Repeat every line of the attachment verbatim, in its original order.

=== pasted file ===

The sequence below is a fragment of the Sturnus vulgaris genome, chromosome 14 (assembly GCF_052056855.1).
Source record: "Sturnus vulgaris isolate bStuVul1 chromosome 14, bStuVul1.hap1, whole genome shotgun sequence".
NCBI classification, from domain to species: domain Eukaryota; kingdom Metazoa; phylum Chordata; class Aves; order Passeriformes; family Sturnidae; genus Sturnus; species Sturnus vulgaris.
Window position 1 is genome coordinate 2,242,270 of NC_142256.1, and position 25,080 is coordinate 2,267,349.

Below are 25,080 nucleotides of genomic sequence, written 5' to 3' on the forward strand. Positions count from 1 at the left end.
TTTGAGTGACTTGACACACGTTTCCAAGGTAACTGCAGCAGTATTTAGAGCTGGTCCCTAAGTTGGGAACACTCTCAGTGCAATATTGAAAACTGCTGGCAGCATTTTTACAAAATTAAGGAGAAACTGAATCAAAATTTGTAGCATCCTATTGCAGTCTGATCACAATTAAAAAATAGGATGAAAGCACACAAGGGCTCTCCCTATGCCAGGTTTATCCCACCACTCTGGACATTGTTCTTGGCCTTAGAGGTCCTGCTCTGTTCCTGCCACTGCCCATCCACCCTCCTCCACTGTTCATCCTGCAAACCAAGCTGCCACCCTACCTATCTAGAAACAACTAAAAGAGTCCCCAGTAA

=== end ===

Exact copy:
The sequence below is a fragment of the Sturnus vulgaris genome, chromosome 14 (assembly GCF_052056855.1).
Source record: "Sturnus vulgaris isolate bStuVul1 chromosome 14, bStuVul1.hap1, whole genome shotgun sequence".
NCBI classification, from domain to species: domain Eukaryota; kingdom Metazoa; phylum Chordata; class Aves; order Passeriformes; family Sturnidae; genus Sturnus; species Sturnus vulgaris.
Window position 1 is genome coordinate 2,242,270 of NC_142256.1, and position 25,080 is coordinate 2,267,349.

Below are 25,080 nucleotides of genomic sequence, written 5' to 3' on the forward strand. Positions count from 1 at the left end.
TTTGAGTGACTTGACACACGTTTCCAAGGTAACTGCAGCAGTATTTAGAGCTGGTCCCTAAGTTGGGAACACTCTCAGTGCAATATTGAAAACTGCTGGCAGCATTTTTACAAAATTAAGGAGAAACTGAATCAAAATTTGTAGCATCCTATTGCAGTCTGATCACAATTAAAAAATAGGATGAAAGCACACAAGGGCTCTCCCTATGCCAGGTTTATCCCACCACTCTGGACATTGTTCTTGGCCTTAGAGGTCCTGCTCTGTTCCTGCCACTGCCCATCCACCCTCCTCCACTGTTCATCCTGCAAACCAAGCTGCCACCCTACCTATCTAGAAACAACTAAAAGAGTCCCCAGTAA